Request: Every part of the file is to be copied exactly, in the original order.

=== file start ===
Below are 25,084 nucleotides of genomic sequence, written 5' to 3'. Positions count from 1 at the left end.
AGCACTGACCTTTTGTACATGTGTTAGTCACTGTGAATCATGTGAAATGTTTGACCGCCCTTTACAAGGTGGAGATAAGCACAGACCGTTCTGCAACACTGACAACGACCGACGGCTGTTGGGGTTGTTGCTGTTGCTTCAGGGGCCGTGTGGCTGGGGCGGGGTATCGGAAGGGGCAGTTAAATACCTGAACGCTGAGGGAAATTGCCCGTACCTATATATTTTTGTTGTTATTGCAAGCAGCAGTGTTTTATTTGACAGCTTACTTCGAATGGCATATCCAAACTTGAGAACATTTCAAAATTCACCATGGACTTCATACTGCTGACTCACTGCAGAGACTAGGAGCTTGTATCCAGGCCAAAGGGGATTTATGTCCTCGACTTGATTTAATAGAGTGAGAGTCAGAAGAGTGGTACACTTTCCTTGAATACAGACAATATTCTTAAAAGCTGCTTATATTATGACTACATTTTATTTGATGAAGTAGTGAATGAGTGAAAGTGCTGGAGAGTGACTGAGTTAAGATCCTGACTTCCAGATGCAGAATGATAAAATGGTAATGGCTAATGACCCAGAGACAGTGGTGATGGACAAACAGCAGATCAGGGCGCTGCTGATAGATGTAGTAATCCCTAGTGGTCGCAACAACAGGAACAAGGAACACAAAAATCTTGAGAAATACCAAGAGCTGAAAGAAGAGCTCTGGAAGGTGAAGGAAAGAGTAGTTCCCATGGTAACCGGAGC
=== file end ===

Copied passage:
Below are 25,084 nucleotides of genomic sequence, written 5' to 3'. Positions count from 1 at the left end.
AGCACTGACCTTTTGTACATGTGTTAGTCACTGTGAATCATGTGAAATGTTTGACCGCCCTTTACAAGGTGGAGATAAGCACAGACCGTTCTGCAACACTGACAACGACCGACGGCTGTTGGGGTTGTTGCTGTTGCTTCAGGGGCCGTGTGGCTGGGGCGGGGTATCGGAAGGGGCAGTTAAATACCTGAACGCTGAGGGAAATTGCCCGTACCTATATATTTTTGTTGTTATTGCAAGCAGCAGTGTTTTATTTGACAGCTTACTTCGAATGGCATATCCAAACTTGAGAACATTTCAAAATTCACCATGGACTTCATACTGCTGACTCACTGCAGAGACTAGGAGCTTGTATCCAGGCCAAAGGGGATTTATGTCCTCGACTTGATTTAATAGAGTGAGAGTCAGAAGAGTGGTACACTTTCCTTGAATACAGACAATATTCTTAAAAGCTGCTTATATTATGACTACATTTTATTTGATGAAGTAGTGAATGAGTGAAAGTGCTGGAGAGTGACTGAGTTAAGATCCTGACTTCCAGATGCAGAATGATAAAATGGTAATGGCTAATGACCCAGAGACAGTGGTGATGGACAAACAGCAGATCAGGGCGCTGCTGATAGATGTAGTAATCCCTAGTGGTCGCAACAACAGGAACAAGGAACACAAAAATCTTGAGAAATACCAAGAGCTGAAAGAAGAGCTCTGGAAGGTGAAGGAAAGAGTAGTTCCCATGGTAACCGGAGC